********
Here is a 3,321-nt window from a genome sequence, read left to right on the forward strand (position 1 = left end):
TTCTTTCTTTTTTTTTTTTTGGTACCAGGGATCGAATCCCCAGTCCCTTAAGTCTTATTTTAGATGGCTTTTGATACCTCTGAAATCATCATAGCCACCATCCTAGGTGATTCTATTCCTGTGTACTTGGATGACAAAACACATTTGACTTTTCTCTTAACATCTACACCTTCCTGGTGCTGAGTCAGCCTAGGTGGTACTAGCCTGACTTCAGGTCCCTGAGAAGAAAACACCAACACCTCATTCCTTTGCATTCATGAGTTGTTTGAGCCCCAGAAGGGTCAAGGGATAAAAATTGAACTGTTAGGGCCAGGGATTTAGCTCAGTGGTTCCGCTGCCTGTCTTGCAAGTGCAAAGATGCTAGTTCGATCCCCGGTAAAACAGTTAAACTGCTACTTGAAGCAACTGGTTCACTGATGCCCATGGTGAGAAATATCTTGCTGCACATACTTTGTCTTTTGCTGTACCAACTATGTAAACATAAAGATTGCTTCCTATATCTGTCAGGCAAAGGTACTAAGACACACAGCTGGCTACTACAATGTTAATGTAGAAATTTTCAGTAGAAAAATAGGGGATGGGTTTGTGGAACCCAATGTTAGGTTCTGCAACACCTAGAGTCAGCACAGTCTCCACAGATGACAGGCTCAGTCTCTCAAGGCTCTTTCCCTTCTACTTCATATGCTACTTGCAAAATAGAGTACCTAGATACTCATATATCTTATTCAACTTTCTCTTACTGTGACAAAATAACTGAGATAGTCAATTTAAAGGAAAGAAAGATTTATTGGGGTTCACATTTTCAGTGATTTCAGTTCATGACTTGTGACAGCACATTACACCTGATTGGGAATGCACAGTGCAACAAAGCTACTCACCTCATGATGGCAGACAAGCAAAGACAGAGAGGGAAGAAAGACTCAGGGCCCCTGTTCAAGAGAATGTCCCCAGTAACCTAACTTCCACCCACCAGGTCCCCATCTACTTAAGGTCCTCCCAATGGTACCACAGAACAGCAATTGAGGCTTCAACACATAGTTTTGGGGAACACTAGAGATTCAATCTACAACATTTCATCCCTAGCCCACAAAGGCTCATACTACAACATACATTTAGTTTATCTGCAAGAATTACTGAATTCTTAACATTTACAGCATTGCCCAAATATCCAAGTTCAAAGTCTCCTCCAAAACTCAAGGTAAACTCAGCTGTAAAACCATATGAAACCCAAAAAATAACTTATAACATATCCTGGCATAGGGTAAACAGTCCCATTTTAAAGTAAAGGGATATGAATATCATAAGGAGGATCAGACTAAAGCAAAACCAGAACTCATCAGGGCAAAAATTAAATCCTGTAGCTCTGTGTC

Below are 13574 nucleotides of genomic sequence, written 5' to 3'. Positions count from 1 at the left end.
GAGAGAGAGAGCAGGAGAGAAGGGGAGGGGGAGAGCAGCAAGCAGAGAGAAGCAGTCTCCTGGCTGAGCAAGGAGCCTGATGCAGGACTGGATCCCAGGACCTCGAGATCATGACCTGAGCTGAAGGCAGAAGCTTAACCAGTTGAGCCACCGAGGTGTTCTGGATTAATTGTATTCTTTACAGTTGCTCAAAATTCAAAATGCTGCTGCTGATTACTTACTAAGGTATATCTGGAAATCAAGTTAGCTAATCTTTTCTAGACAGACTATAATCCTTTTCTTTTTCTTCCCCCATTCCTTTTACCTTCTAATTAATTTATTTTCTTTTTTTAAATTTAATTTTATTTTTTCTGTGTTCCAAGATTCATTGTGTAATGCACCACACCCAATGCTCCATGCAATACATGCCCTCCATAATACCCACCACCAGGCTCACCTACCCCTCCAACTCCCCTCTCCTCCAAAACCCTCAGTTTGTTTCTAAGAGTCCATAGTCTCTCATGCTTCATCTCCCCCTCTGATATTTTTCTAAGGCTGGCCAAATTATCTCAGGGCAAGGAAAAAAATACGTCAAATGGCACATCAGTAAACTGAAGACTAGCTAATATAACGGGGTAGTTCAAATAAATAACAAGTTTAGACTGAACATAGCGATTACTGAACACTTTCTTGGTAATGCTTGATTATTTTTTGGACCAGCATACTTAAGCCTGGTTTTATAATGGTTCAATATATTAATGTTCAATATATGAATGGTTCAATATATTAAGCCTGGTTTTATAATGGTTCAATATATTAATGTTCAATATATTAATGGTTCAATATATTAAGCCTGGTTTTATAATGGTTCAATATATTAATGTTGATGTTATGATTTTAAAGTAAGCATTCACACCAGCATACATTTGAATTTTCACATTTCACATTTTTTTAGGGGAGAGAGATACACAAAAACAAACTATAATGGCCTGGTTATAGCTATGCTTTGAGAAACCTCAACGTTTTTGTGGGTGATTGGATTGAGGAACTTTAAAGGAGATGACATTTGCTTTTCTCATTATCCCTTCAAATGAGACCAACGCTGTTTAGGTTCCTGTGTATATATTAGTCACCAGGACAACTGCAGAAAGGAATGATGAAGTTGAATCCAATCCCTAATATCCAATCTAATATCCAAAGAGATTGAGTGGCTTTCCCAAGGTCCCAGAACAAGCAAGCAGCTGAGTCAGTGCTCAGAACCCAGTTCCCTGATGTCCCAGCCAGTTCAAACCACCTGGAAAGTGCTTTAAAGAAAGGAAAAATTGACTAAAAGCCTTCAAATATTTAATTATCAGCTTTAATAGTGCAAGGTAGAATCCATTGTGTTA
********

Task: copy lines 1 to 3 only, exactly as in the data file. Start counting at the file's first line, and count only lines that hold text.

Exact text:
Here is a 3,321-nt window from a genome sequence, read left to right on the forward strand (position 1 = left end):
TTCTTTCTTTTTTTTTTTTTGGTACCAGGGATCGAATCCCCAGTCCCTTAAGTCTTATTTTAGATGGCTTTTGATACCTCTGAAATCATCATAGCCACCATCCTAGGTGATTCTATTCCTGTGTACTTGGATGACAAAACACATTTGACTTTTCTCTTAACATCTACACCTTCCTGGTGCTGAGTCAGCCTAGGTGGTACTAGCCTGACTTCAGGTCCCTGAGAAGAAAACACCAACACCTCATTCCTTTGCATTCATGAGTTGTTTGAGCCCCAGAAGGGTCAAGGGATAAAAATTGAACTGTTAGGGCCAGGGATTTAGCTCAGTGGTTCCGCTGCCTGTCTTGCAAGTGCAAAGATGCTAGTTCGATCCCCGGTAAAACAGTTAAACTGCTACTTGAAGCAACTGGTTCACTGATGCCCATGGTGAGAAATATCTTGCTGCACATACTTTGTCTTTTGCTGTACCAACTATGTAAACATAAAGATTGCTTCCTATATCTGTCAGGCAAAGGTACTAAGACACACAGCTGGCTACTACAATGTTAATGTAGAAATTTTCAGTAGAAAAATAGGGGATGGGTTTGTGGAACCCAATGTTAGGTTCTGCAACACCTAGAGTCAGCACAGTCTCCACAGATGACAGGCTCAGTCTCTCAAGGCTCTTTCCCTTCTACTTCATATGCTACTTGCAAAATAGAGTACCTAGATACTCATATATCTTATTCAACTTTCTCTTACTGTGACAAAATAACTGAGATAGTCAATTTAAAGGAAAGAAAGATTTATTGGGGTTCACATTTTCAGTGATTTCAGTTCATGACTTGTGACAGCACATTACACCTGATTGGGAATGCACAGTGCAACAAAGCTACTCACCTCATGATGGCAGACAAGCAAAGACAGAGAGGGAAGAAAGACTCAGGGCCCCTGTTCAAGAGAATGTCCCCAGTAACCTAACTTCCACCCACCAGGTCCCCATCTACTTAAGGTCCTCCCAATGGTACCACAGAACAGCAATTGAGGCTTCAACACATAGTTTTGGGGAACACTAGAGATTCAATCTACAACATTTCATCCCTAGCCCACAAAGGCTCATACTACAACATACATTTAGTTTATCTGCAAGAATTACTGAATTCTTAACATTTACAGCATTGCCCAAATATCCAAGTTCAAAGTCTCCTCCAAAACTCAAGGTAAACTCAGCTGTAAAACCATATGAAACCCAAAAAATAACTTATAACATATCCTGGCATAGGGTAAACAGTCCCATTTTAAAGTAAAGGGATATGAATATCATAAGGAGGATCAGACTAAAGCAAAACCAGAACTCATCAGGGCAAAAATTAAATCCTGTAGCTCTGTGTC

Below are 13574 nucleotides of genomic sequence, written 5' to 3'. Positions count from 1 at the left end.